What’s ol’ Mrs. Wells mean her son’s a killer?
(from Tenney’s Landing)
“Killer” starts with Mrs. Wells hiding her meds and trying to tell the other people in the nursing home that her son’s a killer. Then she recalls the murder itself, when her son was only 8, and how his accidental shooting of another boy uproots the family’s already quiet, solitary existence.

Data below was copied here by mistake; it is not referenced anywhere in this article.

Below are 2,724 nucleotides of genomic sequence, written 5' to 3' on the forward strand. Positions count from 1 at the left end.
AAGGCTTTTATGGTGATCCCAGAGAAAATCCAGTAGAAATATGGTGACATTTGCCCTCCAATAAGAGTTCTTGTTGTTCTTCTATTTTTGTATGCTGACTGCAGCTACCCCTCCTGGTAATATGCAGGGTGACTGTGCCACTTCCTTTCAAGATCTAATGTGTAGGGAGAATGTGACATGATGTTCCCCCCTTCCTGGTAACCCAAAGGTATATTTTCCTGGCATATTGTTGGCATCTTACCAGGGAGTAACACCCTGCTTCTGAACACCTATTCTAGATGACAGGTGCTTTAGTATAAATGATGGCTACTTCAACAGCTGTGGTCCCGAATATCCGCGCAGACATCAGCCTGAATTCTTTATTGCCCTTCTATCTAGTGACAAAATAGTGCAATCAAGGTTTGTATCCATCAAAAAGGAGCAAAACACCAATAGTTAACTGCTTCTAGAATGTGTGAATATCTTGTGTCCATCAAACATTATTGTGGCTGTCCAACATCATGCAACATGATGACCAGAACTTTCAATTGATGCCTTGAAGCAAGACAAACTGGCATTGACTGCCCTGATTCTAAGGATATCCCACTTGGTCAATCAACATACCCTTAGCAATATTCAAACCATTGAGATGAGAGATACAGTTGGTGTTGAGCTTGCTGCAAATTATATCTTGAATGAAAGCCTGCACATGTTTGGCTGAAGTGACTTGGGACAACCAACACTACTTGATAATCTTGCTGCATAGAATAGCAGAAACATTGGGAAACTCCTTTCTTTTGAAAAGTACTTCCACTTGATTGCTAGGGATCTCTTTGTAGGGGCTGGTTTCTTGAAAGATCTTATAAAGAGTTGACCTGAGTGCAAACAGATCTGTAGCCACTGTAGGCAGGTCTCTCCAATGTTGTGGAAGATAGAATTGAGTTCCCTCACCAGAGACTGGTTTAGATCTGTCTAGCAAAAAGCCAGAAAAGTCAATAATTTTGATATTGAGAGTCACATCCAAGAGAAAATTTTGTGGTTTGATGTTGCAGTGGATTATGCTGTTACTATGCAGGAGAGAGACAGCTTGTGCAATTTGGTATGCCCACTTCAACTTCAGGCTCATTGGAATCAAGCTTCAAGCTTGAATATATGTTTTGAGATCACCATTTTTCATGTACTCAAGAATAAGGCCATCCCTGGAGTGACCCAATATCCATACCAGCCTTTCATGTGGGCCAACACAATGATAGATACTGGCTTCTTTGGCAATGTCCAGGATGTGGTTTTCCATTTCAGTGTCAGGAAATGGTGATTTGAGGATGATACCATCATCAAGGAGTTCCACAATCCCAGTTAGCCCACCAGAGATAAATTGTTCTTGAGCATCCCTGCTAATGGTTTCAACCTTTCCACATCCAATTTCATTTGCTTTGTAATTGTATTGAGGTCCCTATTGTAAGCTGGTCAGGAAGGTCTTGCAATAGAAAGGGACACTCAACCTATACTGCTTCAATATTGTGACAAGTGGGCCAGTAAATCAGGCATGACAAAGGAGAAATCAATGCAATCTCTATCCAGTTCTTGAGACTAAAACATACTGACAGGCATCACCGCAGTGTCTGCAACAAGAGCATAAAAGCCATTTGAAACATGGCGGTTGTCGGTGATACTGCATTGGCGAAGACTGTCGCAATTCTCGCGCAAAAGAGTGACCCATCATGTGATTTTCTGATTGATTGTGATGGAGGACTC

Somehow all the ugliness in this story — the cold family, the young killer, the blood — doesn’t stop you from feeling sorta warm and peaceful. The action moves along at a gentle trot, rarely lindering on one scene or idea, but not glossing over them either. This is the kind of pastoral, small-town tale of intrigue and sadness Alice Munro often hooks me with. The images are so vivid, the mood so defined, the reader is content to row along with the current.
Jenny Lewis with the Watson Twins, “The Big Guns”